‘Tis the season for Must-see Halloween classics

By: Sean Ray | the Duquesne Duke

As the nights grow longer and the wind starts to howl, it becomes clear that it’s time for Halloween, aka the perfect time for some horror movies. But which one should you watch this year? With so many, it can be hard to choose, since not everyone has friends willing to sit through the more horrifying movies. However, The Duquesne Duke is here to offer you a few suggestions, ranked from least scary to scariest.

The Nightmare Before Christmas (1993)
Jack Skellington is a beloved celebrity in the village of “Halloween Town,” a place inhabited by monsters who do nothing but prepare for Halloween every year. However, Jack has grown bored by the constant chills and scares of Halloween and yearns for something new. Cue him stumbling upon Christmas town, which functions as Santa’s workshop in the North Pole. Excited by the absolute difference between the two holidays, Jack decides to throw Christmas himself.

A holiday classic for both the winter and autumnal seasons, The Nightmare Before Christmas is a great non-horror Halloween movie, and a musical to boot. Its songs range from fun, to sinister, to surprisingly emotional. Particular favorites are “Poor Jack” and “Kidnap Mr. Sandy Claws.” Featuring amazing music by Danny Elfman, very cool stop motion effects and miniature settings, The Nightmare Before Christmas stands out as a unique holiday movie. Plus, you can watch it twice a year.

Dracula (1931)
The age old tale of the original vampire portrays real estate agent Johnathan Harker traveling to the foreboding forests of Transylvania to complete a business transaction with the mysterious Count Dracula. However, Harker discovers the Count has more sinister motives, including pursuing Harker’s wife, Mina.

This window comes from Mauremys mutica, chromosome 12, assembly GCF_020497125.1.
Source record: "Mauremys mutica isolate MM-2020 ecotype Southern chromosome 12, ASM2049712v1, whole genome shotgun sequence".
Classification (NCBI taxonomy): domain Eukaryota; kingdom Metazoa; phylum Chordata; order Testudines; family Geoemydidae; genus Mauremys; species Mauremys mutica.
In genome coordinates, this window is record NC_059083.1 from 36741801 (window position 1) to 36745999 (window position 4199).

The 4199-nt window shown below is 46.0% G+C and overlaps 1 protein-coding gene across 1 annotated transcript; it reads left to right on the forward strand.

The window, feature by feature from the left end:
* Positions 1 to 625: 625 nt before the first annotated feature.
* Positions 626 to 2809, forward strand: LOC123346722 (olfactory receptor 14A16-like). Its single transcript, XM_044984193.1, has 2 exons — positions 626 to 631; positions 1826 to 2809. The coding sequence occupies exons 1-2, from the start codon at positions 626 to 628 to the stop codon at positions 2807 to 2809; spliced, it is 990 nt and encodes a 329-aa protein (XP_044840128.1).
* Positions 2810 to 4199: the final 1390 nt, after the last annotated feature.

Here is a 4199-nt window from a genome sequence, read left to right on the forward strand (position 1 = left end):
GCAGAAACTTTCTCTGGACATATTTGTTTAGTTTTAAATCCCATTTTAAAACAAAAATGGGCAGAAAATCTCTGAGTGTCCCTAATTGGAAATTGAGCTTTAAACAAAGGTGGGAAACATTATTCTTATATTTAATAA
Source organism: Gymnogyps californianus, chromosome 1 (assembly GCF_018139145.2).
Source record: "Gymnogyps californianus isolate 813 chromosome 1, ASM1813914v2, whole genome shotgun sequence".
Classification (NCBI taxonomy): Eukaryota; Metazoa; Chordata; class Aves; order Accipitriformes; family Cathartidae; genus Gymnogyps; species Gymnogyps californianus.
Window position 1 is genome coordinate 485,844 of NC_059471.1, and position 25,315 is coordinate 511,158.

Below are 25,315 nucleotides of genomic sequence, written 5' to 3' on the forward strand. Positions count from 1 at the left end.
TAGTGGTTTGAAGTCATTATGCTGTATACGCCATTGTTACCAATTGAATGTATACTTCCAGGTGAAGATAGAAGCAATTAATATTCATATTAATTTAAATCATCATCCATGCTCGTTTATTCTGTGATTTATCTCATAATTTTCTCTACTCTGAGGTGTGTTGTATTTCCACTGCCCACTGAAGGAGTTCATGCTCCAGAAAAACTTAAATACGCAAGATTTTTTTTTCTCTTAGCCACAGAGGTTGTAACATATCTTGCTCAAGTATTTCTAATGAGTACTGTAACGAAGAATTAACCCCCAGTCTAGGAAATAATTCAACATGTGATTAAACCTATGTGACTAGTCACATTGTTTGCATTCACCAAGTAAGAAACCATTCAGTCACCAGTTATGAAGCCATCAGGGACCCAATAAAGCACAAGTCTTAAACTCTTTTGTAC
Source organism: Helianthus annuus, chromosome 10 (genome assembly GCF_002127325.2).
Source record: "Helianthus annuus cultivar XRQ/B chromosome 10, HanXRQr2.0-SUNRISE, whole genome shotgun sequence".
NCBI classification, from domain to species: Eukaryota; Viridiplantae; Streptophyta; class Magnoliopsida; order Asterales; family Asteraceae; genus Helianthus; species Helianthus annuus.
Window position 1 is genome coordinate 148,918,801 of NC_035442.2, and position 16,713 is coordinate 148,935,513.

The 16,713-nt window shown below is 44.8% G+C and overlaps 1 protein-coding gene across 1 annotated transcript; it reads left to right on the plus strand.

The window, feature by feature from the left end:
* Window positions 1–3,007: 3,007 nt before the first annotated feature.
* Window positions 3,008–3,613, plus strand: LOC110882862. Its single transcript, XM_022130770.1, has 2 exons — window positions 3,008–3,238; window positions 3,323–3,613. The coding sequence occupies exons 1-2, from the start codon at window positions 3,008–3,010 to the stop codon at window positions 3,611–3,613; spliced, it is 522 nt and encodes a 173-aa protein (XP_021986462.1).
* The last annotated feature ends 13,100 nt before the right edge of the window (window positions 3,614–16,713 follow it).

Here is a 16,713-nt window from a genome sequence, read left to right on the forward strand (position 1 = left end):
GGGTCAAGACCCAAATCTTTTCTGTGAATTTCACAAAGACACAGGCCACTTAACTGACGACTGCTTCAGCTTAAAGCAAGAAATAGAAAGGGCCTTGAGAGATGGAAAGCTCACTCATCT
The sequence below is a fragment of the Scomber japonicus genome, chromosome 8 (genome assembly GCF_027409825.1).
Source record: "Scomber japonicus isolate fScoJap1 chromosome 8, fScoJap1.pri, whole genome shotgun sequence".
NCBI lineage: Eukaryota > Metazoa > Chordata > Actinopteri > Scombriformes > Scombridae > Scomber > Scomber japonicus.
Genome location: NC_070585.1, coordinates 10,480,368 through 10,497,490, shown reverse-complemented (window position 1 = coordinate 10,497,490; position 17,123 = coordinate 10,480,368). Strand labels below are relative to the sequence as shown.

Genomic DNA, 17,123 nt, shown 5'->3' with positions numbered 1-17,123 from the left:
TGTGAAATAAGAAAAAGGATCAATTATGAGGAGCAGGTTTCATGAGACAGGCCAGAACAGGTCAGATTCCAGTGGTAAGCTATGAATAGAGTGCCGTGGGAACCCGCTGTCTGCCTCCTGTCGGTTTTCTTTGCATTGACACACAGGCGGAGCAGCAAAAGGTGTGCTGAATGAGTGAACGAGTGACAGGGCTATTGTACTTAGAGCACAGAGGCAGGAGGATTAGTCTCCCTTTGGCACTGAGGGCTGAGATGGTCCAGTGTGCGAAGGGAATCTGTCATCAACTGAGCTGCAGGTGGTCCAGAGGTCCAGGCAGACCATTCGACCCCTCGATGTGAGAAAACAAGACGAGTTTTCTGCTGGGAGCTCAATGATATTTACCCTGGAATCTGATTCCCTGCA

While not too scary by modern standards, Dracula delivers in atmosphere. Its dark crumbling castles, mist filled forests, and abandoned streets provided inspiration for many horror flicks. Bela Lugosi as Dracula is phenomenal and suave, yet menacing.

Hilariously, what scares me most about this movie is the soundtrack. Who would have ever guessed that “Swan Lake” had the potential to be an effective horror song? In an age of teenager vampire romances like Twilight, it’s good to remind oneself of the good old days. Vampires were the perfect blend of sexy and scary, and the original film does the blood-sucking creature justice.

Scream (1996)
The small town of Woodsboro is terrorized by a mysterious masked murderer who seems to know a little too much about horror movie trivia. At the center is Sydney Prescott, whose mother was allegedly murdered by a man who now walks free. As her friends are picked off one by one, Sydney must discover the identity of the murderer, before he comes for her next.

Scream is a shout out to horror fans everywhere. Playing up the clichés and tropes common in horror and subverting them, Scream is a must see for any fans of the slasher movie genre. Directed by Wes Craven of Nightmare on Elm Street, Scream delivers both humor and horror in equal measure, as well as an interesting mystery behind it.

Cabin in the Woods (2012)
A group of college students go out to a cabin in the woods to get drunk, have sex and all those other horror movie tropes. However, something more sinister is lurking behind the corners. Someone, or something is working behind the scenes.

And that’s all that can be said without spoiling the movie. Cabin in the Woods is built entirely around a great twist half way through the movie. It’s honestly a situation where one has to see it to fully enjoy Cabin in the Woods. It’s funny, scary and smart, with a plot that will leave you guessing what is going to happen next. Oh, and gore. Lots of gore. If you’re a long time horror movie fan, you cannot miss out on Cabin in the Woods.

Halloween (1978)
Michael Myers, an insane serial killer, escapes from the asylum he resided in for 15 years and returns to his home town of Haddonfield, Illinois. Pursued by his psychiatrist Dr. Loomis, Michael begins stalking a group of young teenage girls on Halloween night.

For a rather simplistic set up, Halloween changed the face of horror. Its soundtrack is the standard by which most horror movies are compared. It established the slasher genre, Michael Myers became a cultural icon, and it boosted the career of John Carpenter, one of the greatest horror directors of all time. The movie will leave you on the edge of your seat as you watch Laurie Strode, played by Jamie Lee Curtis (daughter of Janet Leigh of Psycho) fame, try every trick she has to escape the evil killer.